Communities in the southern Philippines are still assessing the devastation left in the wake of a storm that slammed into Mindanao Island over the weekend. Tropical Storm Washi, known locally as Sendong, triggered flooding and landslides that caused the deaths of at least 700 people—most of them children—in Cagayan de Oro City, Iligan City, and the surrounding towns. Another 800 people are still reported missing on the island, and more than 35,000 people have been displaced. The extent of damage done to more remote villages is still unknown. Heavy rains left large areas without power, so communication, as well as travel to those areas are severely limited.
The deluge in the coastal cities began late Friday night after Washi dumped as much as eight inches of rain in the area over several hours, four times the amount of rainfall expected for the entire month of December. The resulting flash floods swept homes into the sea while families were sleeping inside.
The Church of the Nazarene has a local church presence in Iligan and Cagayan de Oro, the hardest-hit spots, and outreaches in surrounding areas. Local leaders in Iligan say that 12 Nazarene families are among those whose houses were destroyed. Additionally, one entire family related to the church has died, and another child and mother are still missing. The Cagayan de Oro City Church of the Nazarene sustained building damage from the flooding, but the pastor and his family are safe. They report that several Nazarene families in one of the church’s outreach points have lost their homes.
Iligan City Church of the Nazarene has two child development centers, one of which is supported by Nazarene Compassionate Ministries. The children sponsored through NCM are accounted for, and their families are safe.
How Nazarenes are responding
The Iligan City Church of the Nazarene is serving as a temporary shelter for displaced Nazarene families and other families from the city and surrounding communities. The congregation has been able to distribute some food and clothing. The pastor and a small committee from the Iligan City church have been visiting other affected communities to help gather information for disaster assessments. The Cagayan de Oro City Church of the Nazarene is also serving as a shelter for displaced families in the community, and they have distributed some food and clothing to those in need. Local leaders report that more emergency relief is needed in the form of food, clothing, water, and blankets.
Stephen Gualberto, field strategy coordinator for the Church of the Nazarene in the Philippines, flew to the affected areas early Monday to help in the assessment and coordination of disaster response efforts. The Philippines field office is preparing Crisis Care Kits to be shipped to Mindanao immediately, although their supplies are limited.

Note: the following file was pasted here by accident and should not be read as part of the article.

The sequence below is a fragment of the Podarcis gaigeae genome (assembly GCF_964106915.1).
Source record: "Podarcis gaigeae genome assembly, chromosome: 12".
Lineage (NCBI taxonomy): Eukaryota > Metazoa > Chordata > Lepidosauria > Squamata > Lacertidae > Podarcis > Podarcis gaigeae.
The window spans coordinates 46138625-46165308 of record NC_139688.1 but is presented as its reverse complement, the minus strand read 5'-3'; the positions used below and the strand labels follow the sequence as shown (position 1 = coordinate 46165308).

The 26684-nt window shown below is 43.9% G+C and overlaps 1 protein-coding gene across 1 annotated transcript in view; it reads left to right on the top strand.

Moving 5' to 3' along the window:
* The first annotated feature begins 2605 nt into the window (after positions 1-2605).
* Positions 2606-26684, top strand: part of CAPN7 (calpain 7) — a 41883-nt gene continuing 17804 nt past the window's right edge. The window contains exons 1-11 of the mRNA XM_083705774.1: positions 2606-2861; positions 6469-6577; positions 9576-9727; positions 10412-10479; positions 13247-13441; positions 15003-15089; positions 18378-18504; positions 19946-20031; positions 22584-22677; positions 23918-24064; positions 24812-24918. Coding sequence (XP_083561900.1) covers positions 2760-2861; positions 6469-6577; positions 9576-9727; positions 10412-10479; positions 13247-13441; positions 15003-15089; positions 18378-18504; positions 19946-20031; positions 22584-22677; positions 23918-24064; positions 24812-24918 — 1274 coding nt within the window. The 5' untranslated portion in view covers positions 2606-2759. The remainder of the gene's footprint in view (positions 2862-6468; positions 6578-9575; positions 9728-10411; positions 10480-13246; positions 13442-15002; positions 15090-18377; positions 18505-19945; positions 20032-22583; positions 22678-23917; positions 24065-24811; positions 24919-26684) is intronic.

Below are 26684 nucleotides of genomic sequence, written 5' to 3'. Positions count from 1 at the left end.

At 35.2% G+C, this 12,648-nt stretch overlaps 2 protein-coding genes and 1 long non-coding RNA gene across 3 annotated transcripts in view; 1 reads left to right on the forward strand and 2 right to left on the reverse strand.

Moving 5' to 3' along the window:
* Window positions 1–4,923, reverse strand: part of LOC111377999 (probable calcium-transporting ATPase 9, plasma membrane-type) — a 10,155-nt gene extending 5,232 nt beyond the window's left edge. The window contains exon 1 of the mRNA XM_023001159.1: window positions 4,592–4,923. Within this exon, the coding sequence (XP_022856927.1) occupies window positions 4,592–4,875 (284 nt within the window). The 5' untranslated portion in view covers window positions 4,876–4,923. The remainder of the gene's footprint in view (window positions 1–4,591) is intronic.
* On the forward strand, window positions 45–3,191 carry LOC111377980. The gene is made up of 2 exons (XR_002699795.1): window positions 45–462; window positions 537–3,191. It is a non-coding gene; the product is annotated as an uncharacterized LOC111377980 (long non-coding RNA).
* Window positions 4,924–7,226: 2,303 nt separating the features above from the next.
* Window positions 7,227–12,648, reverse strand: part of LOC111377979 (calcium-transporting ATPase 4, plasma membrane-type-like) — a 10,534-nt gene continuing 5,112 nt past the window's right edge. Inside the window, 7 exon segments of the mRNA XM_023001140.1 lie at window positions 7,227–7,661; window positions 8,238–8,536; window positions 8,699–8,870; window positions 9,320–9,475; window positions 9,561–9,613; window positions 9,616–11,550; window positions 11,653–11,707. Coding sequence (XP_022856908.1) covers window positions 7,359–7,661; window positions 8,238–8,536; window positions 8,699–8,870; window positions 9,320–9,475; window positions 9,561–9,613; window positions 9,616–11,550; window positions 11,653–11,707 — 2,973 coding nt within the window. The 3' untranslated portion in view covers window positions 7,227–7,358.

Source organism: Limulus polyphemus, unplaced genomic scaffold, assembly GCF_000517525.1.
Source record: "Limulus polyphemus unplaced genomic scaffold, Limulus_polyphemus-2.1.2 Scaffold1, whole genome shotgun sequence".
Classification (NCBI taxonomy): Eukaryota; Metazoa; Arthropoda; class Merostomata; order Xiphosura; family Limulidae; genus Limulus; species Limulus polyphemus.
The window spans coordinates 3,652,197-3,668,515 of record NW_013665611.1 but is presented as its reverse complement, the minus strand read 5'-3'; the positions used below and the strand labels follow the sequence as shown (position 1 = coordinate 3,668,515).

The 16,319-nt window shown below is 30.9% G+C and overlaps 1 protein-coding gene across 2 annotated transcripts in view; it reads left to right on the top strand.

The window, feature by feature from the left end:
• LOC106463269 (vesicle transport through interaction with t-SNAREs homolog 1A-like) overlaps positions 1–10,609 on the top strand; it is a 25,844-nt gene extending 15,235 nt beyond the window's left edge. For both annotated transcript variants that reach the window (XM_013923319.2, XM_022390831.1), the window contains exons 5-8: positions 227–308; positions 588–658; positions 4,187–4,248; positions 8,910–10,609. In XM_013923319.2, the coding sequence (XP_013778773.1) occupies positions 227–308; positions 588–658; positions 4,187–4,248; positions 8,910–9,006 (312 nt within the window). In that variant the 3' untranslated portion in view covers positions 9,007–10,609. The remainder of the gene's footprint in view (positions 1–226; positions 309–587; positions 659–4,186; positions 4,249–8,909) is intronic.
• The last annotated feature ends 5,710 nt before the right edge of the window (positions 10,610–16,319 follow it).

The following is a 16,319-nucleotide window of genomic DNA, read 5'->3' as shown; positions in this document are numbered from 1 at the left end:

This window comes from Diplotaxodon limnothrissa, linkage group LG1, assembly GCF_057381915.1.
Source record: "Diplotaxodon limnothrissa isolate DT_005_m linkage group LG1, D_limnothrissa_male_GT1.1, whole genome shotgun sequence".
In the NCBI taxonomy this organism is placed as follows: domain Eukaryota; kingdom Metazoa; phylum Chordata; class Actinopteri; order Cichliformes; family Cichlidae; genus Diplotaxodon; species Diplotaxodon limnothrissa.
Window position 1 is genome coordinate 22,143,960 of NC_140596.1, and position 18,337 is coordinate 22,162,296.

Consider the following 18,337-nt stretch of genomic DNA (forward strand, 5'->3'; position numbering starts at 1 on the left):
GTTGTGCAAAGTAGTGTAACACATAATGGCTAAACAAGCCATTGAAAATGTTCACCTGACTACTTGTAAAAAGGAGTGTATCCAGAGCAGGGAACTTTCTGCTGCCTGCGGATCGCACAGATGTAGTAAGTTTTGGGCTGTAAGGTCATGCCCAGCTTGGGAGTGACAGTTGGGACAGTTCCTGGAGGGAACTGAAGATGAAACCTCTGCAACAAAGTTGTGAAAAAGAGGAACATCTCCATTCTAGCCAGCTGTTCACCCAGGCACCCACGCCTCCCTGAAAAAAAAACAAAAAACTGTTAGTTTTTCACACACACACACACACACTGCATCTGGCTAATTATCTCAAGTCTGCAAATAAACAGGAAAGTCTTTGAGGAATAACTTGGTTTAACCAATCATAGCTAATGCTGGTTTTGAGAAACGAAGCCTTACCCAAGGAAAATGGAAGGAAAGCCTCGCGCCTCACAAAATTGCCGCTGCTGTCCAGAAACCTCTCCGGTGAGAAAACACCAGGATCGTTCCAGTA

A four-person team has been dispatched to assist Nazarene churches in the Mindanao west district. The team is comprised of people from nearby districts who were trained through a disaster response workshop conducted by the field in April 2011. They will work alongside the Mindanao west district leadership to coordinate and monitor relief efforts, plan for rehabilitation programs, provide communications support, create strategic partnerships with other organizations, and train local leaders and community members for long-term response and disaster preparedness. Others who received disaster response training were asked to prepare to be mobilized this week as their skills are needed.
Several local churches started raising funds for the disaster response effort, and others plan to collect a special Christmas offering for the affected communities on Sunday, December 25.
Gualberto said that ongoing, comprehensive assessments will continue. The Church of the Nazarene in the Philippines is committed to supporting the local congregations in Iligan, Cagayan de Oro, and surrounding areas as they walk alongside families on the long road to recovery.
“Please pray for us, especially those that are affected,” Gualberto said.
How to help
Please pray for the devastated communities in southern Philippines, for those grieving their loved ones, and for children and families during the process of recovery and rebuilding.
Donations can be made online at www.ncm.org. Checks can be marked “Philippine Flood Relief Fund ACM 1637” and mailed to Global Treasury Services, PO Box 843116 Kansas City, MO 64184. In Canada, checks should be made payable and sent to the Church of the Nazarene Canada, 20 Regan Road, Unit 9, Brampton, Ontario L7A 1C3.
Gifts will help provide immediate resources, such as clean water, food, and shelter, for families who have lost their homes, and it will help local churches assist their communities in ongoing rebuilding efforts.
–Nazarene Compassionate Ministries